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In the second of this three part discussion on emerging trends in design, I discuss Design for Good, the AIGA initiative to activate design-driven social change with Michelle Ronsen of Academy of Art University in San Francisco.

Academy of Art University interview, part 2 from Doug Powell on Vimeo.

I originally met designer Michele Ronsen at the AIGA Business Perspectives for Creative Leaders program in 2007 when the program was still in its original home at Harvard Business School (now at Yale School of Management). We hit it off back then and have continued an ongoing dialogue about various design-related issues. Last spring, while on a visit to San Francisco, I stopped by the Academy of Art University (where Michele teaches in the graduate design program) to discuss the emerging trend of design-driven social change. This video is part 1 in a 3-part series.

The AIGA Gain Conference was held October 8-9 in San Francisco. This year, the conference had a theme of Design for Social Value and featured speakers such as Emily Pilloton, Robert Fabricant, and Ravi Naidoo. It was an invigorating two days of challenging and inspiring discussions that illuminated the possibilities and challenges that lay before the design community as we venture into new territory. Here are my opening remarks for the conference.

My name is Doug Powell. I’m a designer and the national president of AIGA. It is my great pleasure to welcome you to the 2012 AIGA Gain Conference. The Gain Conference has its roots right here in San Francisco and, in fact, right here at the Yerba Buena Center for the Arts. In the year 2000, the AIGA Risk/Reward conference, which two years later became the Gain conference, was held here. 

Risk/Reward was a bold move for AIGA at the time because, rather than celebrating design excellence in the purely aesthetic way we had come to expect it, Risk/Reward challenged the audience to consider the many influential factors–in addition to aesthetics–that made designers successful. At the turn of the millennium, as the profession and practice of design was hitting its stride in new ways, the bold move of Risk/Reward was perfectly timed. The proof of this lay in the subsequent five Gain Business of Design conferences, which became one of the most popular AIGA programs.

Twelve years later designers have found profound new ways to influence the world around them bringing the process of design to complex social problems on the local, regional, and global scale. Designers are having a major impact on issues such as healthcare, sustainability, and education, issues once the proprietary domain of academics, policy makers, and business leaders. 

AIGA members in our 66 local chapters and more than 200 student groups are among the leaders in this new movement initiating change-oriented projects and programs in communities as diverse as Brooklyn, Birmingham, and Johannesburg, South Africa. In response to this groundswell of member activity, one year ago AIGA launched Design for Good our initiative to ignite, amplify, and accelerate design-driven social change. As the profession and practice of design once again turned an exciting and challenging new corner, it was time for another bold move. So to punctuate the successful first year of Design for Good we have returned to San Francisco and returned to Yerba Buena to once again ask important questions about the new ways in which designers are working.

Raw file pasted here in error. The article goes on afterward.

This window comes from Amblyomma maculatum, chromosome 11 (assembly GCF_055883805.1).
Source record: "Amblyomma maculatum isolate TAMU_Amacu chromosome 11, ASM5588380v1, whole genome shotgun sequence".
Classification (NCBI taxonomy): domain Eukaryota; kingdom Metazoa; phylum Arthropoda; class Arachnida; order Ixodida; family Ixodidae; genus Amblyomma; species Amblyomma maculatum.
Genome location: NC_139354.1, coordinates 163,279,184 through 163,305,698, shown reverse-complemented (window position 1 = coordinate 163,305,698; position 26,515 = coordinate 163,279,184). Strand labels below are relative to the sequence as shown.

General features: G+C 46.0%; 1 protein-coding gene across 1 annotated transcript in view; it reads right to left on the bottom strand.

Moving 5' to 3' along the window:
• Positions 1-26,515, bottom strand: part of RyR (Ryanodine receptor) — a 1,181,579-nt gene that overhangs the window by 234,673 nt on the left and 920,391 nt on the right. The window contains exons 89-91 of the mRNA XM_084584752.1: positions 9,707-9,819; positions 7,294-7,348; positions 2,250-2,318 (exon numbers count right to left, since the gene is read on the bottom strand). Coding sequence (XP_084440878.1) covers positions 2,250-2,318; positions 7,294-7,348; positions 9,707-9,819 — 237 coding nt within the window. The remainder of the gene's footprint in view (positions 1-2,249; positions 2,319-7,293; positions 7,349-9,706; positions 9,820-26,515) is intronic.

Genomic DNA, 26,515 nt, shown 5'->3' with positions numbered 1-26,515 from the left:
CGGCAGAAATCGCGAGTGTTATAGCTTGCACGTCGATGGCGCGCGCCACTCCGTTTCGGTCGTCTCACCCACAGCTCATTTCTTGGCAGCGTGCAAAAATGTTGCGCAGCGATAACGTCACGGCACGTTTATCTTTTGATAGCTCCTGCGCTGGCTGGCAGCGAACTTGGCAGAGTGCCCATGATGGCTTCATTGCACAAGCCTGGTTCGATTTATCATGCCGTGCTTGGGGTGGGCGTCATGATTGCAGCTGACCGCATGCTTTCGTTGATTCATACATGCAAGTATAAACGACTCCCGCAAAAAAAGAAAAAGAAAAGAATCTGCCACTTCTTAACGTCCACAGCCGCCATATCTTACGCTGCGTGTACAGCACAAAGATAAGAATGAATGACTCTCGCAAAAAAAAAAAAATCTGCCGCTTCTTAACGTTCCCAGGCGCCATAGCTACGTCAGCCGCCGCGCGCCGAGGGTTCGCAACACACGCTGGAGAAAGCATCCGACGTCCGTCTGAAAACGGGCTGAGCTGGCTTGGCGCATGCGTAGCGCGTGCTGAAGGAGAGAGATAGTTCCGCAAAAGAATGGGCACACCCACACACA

Let me make one thing very clear: this Gain conference will not be simply a pep rally for social design, although I suspect and hope that we will all be sufficiently inspired by what we will experience over the next two days. This conference must reach beyond the motivational and begin to ask the tough questions that will be required in order for design-driven social change to become an embedded, sustained, and meaningful effort, not just a short-lived trend.

These questions include: What are the new models for a design practice that will enable this work? What are the sources for funding, and how do we access them? Who are the established individuals and organizations we should be aligning ourselves with? How do we measure the effectiveness of our work in a way that will resonate with our new partners? And what skills will designers need to acquire in order to function effectively in this new role as change agents?

 To address these questions, we have assembled a roster of the early leaders in this emerging practice area representing a diverse range of business settings, geographic regions, and philosophical points of view. Our goal is not to provide answers, but to provoke more questions, to ignite conversations and connections, and ultimately to inspire you all to return to your own communities better armed, informed and prepared to make a positive difference.

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